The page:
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97 Table B1 Summary of Hierarchical Regression Analysis for Education, BMI, and Gender Predicting LogCRP : Unweighted Data Variable B SE B R 2 F (10, 3681) p Step 2 0.159*** 93.50 <0.001 Education -0.028 0.020 -0.023 BMI 0.069 0.003 0.381*** Gender 0.304 0.031 0.146*** Step 3 0.001 72.40 <0.001 Education -0.266 0.104 -0.217* BMI 0.055 0.011 0.303*** Gender 0.256 0.180 0.123 Education x BMI 0.007 0.003 0.176* Education x Gender 0.031 0.037 0.051 BMI x Gender -0.001 0.006 -0.009 Step 4 0.000 67.46 <0.001 Education -0.750 0.304 -0.611* BMI 0.017 0.025 0.095 Gender -0.422 0.438 -0.203 Education x BMI -0.024 0.011 0.621* Education x Gender 0.339 0.185 0.564 BMI x Gender 0.024 0.015 0.386 Education x BMI x Gender -0.011 0.007 -0.550 Note. All steps contain the covariates (age, ethnicity, use of blood pressure medication, use of cholestero l medication and smoking) variables presented are tho se that are relevant to the hypotheses. BMI= body mass index (kg/m 2 ). R 2 = 0.044, F (7, 3684) = 24.33, p < 0.001 for Step 1; R 2 = 0.203 for Step 2; R 2 = 0.204 for Step 3; R 2 = 0.204 for Step 4. p < .05, ** p < .01, *** p < .001.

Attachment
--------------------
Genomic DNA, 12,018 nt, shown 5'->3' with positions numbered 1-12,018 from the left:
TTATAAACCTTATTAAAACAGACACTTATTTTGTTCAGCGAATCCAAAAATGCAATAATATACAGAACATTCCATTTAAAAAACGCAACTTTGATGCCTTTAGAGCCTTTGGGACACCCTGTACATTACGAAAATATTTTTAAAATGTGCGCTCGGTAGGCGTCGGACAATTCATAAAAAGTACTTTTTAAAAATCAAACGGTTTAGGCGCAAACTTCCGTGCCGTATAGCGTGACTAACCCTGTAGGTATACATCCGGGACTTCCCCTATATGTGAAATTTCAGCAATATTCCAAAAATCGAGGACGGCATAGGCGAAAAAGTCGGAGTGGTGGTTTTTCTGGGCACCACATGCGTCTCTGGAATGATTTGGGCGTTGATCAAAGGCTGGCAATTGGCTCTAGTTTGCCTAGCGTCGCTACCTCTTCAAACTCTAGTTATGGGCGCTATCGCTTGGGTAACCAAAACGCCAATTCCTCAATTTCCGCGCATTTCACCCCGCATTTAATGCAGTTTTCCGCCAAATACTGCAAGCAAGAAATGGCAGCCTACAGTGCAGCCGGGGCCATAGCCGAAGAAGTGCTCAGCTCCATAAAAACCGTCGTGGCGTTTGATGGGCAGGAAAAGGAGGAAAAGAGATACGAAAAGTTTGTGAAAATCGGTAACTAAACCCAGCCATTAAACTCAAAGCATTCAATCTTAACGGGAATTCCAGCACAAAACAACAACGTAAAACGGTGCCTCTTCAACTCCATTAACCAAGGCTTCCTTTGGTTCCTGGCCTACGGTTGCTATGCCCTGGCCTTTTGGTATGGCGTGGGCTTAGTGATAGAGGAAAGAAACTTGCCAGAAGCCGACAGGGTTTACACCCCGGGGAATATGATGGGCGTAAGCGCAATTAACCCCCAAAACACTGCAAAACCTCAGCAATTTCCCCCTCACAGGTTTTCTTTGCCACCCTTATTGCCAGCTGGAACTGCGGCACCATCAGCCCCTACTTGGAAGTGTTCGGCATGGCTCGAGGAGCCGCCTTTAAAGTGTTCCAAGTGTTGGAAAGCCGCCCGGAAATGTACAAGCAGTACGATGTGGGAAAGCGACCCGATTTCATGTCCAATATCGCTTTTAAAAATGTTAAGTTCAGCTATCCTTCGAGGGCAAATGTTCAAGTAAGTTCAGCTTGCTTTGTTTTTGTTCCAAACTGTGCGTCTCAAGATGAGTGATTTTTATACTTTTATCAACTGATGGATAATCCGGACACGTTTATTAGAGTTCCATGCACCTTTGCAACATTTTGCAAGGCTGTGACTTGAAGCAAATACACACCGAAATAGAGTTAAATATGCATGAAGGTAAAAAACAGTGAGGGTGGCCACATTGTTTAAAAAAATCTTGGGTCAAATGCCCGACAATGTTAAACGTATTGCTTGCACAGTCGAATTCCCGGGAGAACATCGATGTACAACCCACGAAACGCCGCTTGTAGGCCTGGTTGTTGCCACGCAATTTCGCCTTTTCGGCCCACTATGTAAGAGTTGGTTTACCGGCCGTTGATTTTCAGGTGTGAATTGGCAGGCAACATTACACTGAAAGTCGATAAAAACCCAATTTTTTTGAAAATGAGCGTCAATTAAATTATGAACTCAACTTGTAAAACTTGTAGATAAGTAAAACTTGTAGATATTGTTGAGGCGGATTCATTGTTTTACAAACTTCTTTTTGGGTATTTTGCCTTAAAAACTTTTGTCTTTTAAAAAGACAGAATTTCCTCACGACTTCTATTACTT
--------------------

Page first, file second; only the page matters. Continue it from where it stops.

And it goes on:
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Appendix B (continued) 98 Table B2 Summary of Hierarchical Regression Analysis for Education, WC, and Gender Predicting LogCRP: Unweighted Data Variable B SE B R 2 F (10, 3621) p Step 2 0.181*** 105.36 <0.001 Education -0.025 0.020 -0.020 WC 0.031 0.001 0.426*** Gender 0.482 0.032 0.231*** Step 3 0.003** 82.01 <0.001 Education -0.417 0.145 -0.339** WC 0.019 0.004 0.257*** Gender -0.0002 0.234 -0.0001 Education x WC 0.003 0.001 0.261* Education x Gender 0.062 0.037 0.103 WC x Gender 0.004 0.002 0.174 Step 4 0.000 76.15 <0.001 Education -0.587 0.405 -0.477 WC 0.015 0.010 0.205 Gender -0.252 0.607 -0.121 Education x WC 0.005 0.004 0.406 Education x Gender 0.175 0.254 0.291 WC x Gender 0.006 0.006 0.297 Education x WC x Gender -0.001 0.003 -0.184 Note. All steps contain the covariates (age, ethnicity, use of blood pressure medication, use of cholestero l medication and smoking) variables presented are tho se that are relevant to the hypotheses. WC = waist circumference (cm). R 2 = 0.044, F (7, 3684) = 24.33, p < 0.001 for Step 1; R 2 = 0.225 for Step 2; R 2 = 0.228 for Step 3; R 2 = 0.228 for Step 4. *** p < .001, ** p < .01, p < .05